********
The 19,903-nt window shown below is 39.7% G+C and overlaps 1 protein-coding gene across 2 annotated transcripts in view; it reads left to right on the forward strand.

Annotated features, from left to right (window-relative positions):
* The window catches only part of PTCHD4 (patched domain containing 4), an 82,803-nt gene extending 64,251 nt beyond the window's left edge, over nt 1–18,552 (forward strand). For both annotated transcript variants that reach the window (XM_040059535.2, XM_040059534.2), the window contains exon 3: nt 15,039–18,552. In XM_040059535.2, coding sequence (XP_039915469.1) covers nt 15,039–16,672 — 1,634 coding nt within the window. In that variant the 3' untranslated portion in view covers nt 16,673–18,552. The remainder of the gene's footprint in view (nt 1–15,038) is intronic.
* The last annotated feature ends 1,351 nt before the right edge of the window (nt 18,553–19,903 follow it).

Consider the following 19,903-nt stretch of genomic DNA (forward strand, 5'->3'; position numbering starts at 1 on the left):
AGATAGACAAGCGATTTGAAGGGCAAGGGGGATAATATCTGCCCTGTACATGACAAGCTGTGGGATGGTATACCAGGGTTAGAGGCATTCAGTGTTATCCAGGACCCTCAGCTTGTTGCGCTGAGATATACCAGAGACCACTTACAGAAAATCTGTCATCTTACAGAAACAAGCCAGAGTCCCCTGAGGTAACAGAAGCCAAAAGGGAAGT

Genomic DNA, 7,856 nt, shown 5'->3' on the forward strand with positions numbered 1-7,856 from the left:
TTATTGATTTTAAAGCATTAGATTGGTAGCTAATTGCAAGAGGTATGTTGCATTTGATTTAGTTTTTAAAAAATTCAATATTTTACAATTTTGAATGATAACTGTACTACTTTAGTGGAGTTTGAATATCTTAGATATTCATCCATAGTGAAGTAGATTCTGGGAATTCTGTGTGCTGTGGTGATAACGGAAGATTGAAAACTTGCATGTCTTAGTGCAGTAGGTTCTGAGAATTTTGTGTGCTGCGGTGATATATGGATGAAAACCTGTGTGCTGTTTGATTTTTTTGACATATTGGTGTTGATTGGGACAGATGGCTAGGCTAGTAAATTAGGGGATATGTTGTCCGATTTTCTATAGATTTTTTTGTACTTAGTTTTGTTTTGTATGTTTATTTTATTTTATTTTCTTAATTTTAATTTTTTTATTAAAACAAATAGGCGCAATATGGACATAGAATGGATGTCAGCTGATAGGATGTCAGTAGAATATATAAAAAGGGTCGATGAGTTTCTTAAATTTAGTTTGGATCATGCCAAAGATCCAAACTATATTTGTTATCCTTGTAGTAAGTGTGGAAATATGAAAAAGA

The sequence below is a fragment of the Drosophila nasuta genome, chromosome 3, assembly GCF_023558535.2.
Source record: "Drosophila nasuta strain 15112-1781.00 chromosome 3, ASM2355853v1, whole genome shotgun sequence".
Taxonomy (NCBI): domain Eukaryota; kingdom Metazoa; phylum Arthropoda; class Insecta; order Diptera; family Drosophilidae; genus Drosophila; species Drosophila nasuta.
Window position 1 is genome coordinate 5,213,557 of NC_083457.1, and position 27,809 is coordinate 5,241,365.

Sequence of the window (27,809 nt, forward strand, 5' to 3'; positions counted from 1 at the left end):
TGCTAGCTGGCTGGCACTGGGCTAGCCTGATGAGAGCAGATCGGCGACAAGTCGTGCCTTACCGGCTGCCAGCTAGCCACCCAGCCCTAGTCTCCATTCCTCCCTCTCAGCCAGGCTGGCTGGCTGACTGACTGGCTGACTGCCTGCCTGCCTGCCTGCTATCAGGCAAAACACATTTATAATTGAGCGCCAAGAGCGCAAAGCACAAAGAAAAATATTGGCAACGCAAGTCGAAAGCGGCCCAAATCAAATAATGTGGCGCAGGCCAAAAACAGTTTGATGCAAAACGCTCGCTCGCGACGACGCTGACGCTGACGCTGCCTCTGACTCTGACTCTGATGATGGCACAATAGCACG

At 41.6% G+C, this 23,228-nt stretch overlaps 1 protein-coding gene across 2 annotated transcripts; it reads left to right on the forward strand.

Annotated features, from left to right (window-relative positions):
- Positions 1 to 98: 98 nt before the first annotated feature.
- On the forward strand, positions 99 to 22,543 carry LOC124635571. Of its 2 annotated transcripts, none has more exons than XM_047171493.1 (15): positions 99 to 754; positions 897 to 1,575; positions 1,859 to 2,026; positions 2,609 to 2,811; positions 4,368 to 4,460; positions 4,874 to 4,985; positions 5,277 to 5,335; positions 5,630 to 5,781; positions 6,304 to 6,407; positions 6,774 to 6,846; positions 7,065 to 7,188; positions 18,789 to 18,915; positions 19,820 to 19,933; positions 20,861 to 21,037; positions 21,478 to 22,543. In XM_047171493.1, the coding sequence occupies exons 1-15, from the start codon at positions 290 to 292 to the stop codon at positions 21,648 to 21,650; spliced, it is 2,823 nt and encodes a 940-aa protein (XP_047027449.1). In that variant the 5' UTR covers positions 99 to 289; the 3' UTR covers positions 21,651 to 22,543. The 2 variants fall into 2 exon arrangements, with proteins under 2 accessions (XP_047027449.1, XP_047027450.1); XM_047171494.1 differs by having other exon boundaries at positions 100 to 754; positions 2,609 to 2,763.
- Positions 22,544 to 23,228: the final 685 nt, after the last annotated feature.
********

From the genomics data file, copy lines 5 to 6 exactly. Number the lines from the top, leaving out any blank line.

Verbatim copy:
Consider the following 19,903-nt stretch of genomic DNA (forward strand, 5'->3'; position numbering starts at 1 on the left):
AGATAGACAAGCGATTTGAAGGGCAAGGGGGATAATATCTGCCCTGTACATGACAAGCTGTGGGATGGTATACCAGGGTTAGAGGCATTCAGTGTTATCCAGGACCCTCAGCTTGTTGCGCTGAGATATACCAGAGACCACTTACAGAAAATCTGTCATCTTACAGAAACAAGCCAGAGTCCCCTGAGGTAACAGAAGCCAAAAGGGAAGT